• Report

Implementing self-direction programs with flexible individual budgets: Lessons learned from the Cash and Counseling Replication States

Citation

O'Keeffe, J. (2009). Implementing self-direction programs with flexible individual budgets: Lessons learned from the Cash and Counseling Replication States. (Prepared for The Robert Wood Johnson Foundation). Chestnut Hill, MA: Cash & Counseling National Program Office.

Abstract

Self-direction is a service delivery model that gives public program participants (hereafter called
participants) greater choice and control over the long-term services and supports they need to
live at home and participate in community activities. Self-direction represents a major paradigm
shift in the delivery of publicly-funded home and community-based services (HCBS). Selfdirection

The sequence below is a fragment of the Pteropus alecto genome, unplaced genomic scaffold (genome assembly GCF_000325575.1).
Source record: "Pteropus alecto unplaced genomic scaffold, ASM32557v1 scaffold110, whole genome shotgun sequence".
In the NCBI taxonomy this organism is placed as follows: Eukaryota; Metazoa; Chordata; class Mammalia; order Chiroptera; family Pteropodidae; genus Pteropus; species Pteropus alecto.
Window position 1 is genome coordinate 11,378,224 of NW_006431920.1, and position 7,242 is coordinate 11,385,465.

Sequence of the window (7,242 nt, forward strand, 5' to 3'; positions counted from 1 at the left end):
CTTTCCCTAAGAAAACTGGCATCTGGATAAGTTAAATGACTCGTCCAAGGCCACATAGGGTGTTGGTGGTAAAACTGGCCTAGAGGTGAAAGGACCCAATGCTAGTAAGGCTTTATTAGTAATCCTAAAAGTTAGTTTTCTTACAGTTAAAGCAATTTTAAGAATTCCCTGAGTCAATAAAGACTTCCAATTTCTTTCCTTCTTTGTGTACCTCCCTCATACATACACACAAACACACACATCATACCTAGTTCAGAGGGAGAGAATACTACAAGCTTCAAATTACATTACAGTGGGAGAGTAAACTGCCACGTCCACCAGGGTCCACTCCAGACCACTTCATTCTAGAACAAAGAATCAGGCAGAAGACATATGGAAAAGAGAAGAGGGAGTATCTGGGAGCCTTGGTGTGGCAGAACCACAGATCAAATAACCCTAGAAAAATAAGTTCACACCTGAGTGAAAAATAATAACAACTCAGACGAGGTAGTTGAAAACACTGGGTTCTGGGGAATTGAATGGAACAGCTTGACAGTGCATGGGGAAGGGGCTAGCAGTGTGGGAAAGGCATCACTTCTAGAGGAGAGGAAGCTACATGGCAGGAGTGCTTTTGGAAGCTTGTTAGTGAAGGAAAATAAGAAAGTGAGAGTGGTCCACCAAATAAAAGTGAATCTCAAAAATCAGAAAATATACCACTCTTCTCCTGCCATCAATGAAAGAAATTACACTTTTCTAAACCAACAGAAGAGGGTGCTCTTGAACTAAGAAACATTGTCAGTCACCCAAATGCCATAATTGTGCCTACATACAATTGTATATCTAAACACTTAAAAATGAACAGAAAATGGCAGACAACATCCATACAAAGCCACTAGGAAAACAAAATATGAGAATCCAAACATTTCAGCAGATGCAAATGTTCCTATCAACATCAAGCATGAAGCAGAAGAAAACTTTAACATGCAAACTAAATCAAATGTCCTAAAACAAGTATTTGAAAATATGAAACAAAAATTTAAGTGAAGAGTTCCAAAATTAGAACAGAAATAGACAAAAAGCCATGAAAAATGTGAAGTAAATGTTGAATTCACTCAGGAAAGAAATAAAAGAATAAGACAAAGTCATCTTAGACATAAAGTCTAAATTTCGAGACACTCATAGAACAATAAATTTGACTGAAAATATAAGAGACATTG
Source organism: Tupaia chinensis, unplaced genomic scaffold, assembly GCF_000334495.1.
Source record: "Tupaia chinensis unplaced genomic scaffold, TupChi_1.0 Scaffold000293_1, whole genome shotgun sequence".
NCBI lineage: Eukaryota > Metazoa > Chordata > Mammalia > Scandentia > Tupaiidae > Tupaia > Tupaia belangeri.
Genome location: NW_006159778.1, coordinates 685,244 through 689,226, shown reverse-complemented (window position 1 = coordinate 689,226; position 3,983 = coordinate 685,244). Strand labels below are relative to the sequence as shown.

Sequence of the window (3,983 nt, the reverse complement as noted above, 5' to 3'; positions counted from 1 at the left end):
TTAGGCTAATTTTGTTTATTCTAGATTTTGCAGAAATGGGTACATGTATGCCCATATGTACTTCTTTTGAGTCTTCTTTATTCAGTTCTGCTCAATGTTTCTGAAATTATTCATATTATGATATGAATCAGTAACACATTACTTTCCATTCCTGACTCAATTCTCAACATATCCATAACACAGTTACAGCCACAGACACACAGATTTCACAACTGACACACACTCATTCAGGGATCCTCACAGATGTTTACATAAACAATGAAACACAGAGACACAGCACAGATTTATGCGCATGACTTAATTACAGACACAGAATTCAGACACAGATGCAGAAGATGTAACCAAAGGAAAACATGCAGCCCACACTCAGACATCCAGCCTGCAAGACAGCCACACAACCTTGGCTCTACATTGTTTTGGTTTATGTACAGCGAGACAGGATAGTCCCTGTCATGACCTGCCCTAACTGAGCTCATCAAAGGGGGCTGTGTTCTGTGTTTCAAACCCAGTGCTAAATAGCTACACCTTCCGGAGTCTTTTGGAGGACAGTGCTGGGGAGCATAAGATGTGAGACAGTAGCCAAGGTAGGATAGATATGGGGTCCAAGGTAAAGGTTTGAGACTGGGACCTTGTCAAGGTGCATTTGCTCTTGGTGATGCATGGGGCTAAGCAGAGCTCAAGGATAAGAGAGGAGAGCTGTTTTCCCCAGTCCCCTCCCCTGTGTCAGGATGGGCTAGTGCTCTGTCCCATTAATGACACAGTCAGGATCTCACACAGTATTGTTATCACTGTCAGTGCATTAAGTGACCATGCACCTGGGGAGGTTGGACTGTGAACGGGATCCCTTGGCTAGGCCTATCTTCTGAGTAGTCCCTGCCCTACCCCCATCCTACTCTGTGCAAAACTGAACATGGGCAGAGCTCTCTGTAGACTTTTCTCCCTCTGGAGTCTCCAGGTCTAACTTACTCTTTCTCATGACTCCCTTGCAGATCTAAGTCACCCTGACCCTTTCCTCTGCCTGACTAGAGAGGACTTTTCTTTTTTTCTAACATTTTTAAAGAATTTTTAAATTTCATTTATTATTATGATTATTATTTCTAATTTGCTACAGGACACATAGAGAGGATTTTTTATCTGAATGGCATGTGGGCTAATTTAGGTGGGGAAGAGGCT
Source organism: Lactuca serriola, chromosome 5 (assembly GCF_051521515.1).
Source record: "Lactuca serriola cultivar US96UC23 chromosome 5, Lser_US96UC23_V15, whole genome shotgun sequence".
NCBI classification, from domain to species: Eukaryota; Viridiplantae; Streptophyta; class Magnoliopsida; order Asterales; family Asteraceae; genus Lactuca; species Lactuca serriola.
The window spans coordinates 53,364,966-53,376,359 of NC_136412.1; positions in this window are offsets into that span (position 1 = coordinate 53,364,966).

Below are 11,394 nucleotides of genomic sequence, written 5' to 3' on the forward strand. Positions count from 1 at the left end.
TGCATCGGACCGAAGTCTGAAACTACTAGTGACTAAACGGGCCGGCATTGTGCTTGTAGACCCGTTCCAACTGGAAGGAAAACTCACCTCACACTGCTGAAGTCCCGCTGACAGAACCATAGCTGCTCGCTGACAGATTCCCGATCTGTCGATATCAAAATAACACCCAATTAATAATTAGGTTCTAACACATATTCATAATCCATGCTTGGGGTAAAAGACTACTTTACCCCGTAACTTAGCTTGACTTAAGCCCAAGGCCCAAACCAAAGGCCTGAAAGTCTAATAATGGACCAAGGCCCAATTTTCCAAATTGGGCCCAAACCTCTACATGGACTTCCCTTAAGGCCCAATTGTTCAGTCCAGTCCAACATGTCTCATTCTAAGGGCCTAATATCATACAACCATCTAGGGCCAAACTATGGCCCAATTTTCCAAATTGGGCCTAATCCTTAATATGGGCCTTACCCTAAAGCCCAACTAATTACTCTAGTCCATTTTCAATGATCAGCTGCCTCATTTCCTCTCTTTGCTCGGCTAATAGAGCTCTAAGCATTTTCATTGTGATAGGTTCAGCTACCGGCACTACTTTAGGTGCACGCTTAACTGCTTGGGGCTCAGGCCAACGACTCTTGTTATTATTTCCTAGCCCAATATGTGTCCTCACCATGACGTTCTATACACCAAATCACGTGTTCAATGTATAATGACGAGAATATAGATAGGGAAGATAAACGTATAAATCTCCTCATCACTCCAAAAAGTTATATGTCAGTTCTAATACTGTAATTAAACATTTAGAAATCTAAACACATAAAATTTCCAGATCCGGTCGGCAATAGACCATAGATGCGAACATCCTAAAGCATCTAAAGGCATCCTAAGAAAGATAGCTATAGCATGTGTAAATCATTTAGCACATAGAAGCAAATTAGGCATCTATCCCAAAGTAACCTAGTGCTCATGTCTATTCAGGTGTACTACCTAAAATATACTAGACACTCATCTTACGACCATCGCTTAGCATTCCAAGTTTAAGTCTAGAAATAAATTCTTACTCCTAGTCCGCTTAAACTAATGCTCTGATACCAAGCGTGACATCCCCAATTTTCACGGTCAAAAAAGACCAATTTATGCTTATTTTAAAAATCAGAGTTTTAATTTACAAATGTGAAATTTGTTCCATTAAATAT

has two basic features—the employer authority and the budget authority. The employer
authority enables individuals to hire, supervise, and dismiss individual workers (e.g., personal
care attendants and homemakers). The budget authority gives participants a flexible budget to
purchase a range of goods and services to meet their needs. Many programs offer the employer
authority only, whereas virtually all programs that offer the budget authority also offer the
employer authority.